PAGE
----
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fstops and 8 bit RGB colour space


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#1 c_conditt

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Posted 05 April 2007 - 05:41 PM

Basically, is it true, that a monitor with 256 shades of each color, can display 8 stops?

if one stop is double the amount of light, does the following calculation make sense?

1,2,4,8,16,32,64,128,256

gives us 8 stops..


the thing is, i tried that out in photoshop - but it completely does not work out.

the shades from 1 to 32 are almost indstinguishable, and the last steps dont feel like natural stops neither..


where is my error?

THANKSALOT!
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#2 Walter Graff

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Posted 05 April 2007 - 06:14 PM

Partially because your gamma settings on your monitor will affect how well you can see differences in gray values. If your monitor is properly set up you should see such a scale more evenly. The mathematics of color depth and the perception of how it looks are sometimes two different tings similar to the discussion of 720 and 1080 in that it's more about perception than simply numbers. It's one of the reasons why we really don't need incredible bit depth to see a picture represented well on a computer monitor.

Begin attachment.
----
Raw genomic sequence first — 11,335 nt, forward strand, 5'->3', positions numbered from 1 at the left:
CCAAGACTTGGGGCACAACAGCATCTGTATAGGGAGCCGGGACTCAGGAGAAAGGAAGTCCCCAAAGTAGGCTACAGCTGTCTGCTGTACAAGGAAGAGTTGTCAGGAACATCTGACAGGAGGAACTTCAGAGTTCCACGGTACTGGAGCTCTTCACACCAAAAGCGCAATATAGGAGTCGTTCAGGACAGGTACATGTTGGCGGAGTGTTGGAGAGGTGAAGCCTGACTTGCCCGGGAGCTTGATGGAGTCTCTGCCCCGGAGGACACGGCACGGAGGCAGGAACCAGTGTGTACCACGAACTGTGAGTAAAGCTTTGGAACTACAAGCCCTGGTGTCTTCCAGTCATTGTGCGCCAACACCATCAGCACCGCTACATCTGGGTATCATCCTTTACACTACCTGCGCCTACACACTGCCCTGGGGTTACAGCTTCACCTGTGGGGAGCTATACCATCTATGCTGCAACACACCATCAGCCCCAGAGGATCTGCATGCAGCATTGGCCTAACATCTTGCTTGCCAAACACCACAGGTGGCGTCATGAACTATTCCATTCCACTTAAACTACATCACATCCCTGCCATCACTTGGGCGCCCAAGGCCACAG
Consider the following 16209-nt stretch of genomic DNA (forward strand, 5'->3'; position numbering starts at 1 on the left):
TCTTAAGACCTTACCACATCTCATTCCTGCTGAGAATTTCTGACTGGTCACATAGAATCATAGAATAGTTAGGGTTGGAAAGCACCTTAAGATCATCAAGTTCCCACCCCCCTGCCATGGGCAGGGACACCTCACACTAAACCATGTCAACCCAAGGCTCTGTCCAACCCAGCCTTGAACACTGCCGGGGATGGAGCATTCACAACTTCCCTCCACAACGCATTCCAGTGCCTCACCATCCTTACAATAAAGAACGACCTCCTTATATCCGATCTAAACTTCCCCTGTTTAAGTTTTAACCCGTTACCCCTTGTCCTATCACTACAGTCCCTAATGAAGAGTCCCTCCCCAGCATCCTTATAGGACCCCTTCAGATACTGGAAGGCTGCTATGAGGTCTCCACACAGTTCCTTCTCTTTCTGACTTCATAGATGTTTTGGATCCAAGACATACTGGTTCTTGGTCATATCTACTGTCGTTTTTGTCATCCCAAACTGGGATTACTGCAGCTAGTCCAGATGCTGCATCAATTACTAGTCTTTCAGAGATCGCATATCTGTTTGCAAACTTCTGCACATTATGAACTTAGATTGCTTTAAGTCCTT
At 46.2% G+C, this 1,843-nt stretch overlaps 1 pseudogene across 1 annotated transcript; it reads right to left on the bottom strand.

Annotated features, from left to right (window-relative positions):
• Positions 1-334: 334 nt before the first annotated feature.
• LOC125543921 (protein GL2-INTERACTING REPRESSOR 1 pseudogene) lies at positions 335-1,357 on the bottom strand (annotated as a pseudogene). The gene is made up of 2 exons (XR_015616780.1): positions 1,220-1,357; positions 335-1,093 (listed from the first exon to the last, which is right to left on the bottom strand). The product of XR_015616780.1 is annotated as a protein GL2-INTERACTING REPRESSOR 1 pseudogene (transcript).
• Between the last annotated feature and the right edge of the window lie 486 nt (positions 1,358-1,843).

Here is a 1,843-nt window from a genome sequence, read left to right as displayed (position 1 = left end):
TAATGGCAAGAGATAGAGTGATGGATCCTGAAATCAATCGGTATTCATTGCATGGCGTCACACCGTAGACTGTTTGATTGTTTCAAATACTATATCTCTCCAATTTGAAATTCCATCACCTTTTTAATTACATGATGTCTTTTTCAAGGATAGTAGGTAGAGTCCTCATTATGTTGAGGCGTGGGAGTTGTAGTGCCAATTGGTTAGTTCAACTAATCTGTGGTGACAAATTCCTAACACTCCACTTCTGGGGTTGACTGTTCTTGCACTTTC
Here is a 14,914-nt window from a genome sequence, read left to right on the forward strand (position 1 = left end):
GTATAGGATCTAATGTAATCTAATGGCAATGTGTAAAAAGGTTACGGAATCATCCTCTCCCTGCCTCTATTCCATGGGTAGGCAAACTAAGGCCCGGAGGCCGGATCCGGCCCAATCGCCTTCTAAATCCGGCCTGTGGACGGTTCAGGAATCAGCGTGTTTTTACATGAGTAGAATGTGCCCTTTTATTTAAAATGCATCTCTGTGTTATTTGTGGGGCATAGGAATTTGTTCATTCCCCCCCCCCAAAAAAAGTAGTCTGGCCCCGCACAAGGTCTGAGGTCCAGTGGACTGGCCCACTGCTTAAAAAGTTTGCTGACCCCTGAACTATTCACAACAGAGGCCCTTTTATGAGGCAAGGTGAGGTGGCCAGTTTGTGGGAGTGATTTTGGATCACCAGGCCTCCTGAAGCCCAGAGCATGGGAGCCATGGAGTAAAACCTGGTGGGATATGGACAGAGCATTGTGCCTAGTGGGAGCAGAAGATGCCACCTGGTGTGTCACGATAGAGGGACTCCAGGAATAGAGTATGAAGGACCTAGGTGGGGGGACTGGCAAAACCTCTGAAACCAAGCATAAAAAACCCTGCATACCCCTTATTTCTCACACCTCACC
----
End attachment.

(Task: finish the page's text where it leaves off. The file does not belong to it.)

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#3 Graeme Nattress

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Posted 05 April 2007 - 07:09 PM

Walter, you hit the nail on the head. The magic word is "gamma". This is a non-linearity in the signal that is corrected by a non-linearity in a CRT display (and faked in LCD) that allows for a greater dynamic range than 8 stops to be represented by 8bit data, among other things. I'd check out Poynton's Gamma FAQ for more info. www.poynton.com

Graeme
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